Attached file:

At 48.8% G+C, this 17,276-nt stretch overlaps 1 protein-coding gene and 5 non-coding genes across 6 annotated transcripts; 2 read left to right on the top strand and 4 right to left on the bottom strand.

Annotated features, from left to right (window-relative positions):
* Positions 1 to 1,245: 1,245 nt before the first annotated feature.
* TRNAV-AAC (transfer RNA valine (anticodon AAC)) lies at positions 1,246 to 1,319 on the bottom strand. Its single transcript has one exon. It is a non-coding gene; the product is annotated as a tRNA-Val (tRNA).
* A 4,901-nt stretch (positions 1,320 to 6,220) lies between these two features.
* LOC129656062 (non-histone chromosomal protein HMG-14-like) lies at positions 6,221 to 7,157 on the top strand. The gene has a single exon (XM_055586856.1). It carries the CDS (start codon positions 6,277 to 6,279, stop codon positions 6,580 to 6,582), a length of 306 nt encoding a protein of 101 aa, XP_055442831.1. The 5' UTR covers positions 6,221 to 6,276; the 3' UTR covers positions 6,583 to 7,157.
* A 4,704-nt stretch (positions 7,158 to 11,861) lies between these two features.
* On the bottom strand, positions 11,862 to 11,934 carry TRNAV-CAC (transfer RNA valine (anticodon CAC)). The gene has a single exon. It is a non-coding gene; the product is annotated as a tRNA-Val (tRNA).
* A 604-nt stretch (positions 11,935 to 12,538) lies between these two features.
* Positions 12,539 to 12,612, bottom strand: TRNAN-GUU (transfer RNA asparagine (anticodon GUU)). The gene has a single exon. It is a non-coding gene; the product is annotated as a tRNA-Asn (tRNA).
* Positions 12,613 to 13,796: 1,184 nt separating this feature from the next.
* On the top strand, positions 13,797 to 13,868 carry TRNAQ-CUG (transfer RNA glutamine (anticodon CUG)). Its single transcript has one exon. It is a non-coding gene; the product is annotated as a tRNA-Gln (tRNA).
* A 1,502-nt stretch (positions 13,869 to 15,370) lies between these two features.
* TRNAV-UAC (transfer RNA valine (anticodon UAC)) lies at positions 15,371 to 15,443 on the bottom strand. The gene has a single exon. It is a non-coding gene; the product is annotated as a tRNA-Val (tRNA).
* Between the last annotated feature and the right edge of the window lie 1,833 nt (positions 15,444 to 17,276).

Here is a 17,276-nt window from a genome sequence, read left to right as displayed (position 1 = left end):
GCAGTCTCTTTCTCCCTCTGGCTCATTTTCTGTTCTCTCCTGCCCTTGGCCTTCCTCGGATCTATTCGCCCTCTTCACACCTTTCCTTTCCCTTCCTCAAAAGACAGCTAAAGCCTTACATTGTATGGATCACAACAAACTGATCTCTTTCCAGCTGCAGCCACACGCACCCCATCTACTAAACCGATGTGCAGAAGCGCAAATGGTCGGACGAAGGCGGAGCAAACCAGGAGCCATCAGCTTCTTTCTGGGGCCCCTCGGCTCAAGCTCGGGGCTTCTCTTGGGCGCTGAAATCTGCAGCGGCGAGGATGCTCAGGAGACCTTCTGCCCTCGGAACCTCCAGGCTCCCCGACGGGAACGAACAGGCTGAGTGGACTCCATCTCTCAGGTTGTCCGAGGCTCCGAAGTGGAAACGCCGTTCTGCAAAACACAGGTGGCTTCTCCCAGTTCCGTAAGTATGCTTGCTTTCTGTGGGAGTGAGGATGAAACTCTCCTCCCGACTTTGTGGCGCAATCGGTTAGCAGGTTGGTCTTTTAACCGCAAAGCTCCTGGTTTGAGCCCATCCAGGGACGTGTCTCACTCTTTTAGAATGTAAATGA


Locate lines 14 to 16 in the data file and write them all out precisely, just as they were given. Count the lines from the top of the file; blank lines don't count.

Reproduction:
* TRNAV-UAC (transfer RNA valine (anticodon UAC)) lies at positions 15,371 to 15,443 on the bottom strand. The gene has a single exon. It is a non-coding gene; the product is annotated as a tRNA-Val (tRNA).
* Between the last annotated feature and the right edge of the window lie 1,833 nt (positions 15,444 to 17,276).

Here is a 17,276-nt window from a genome sequence, read left to right as displayed (position 1 = left end):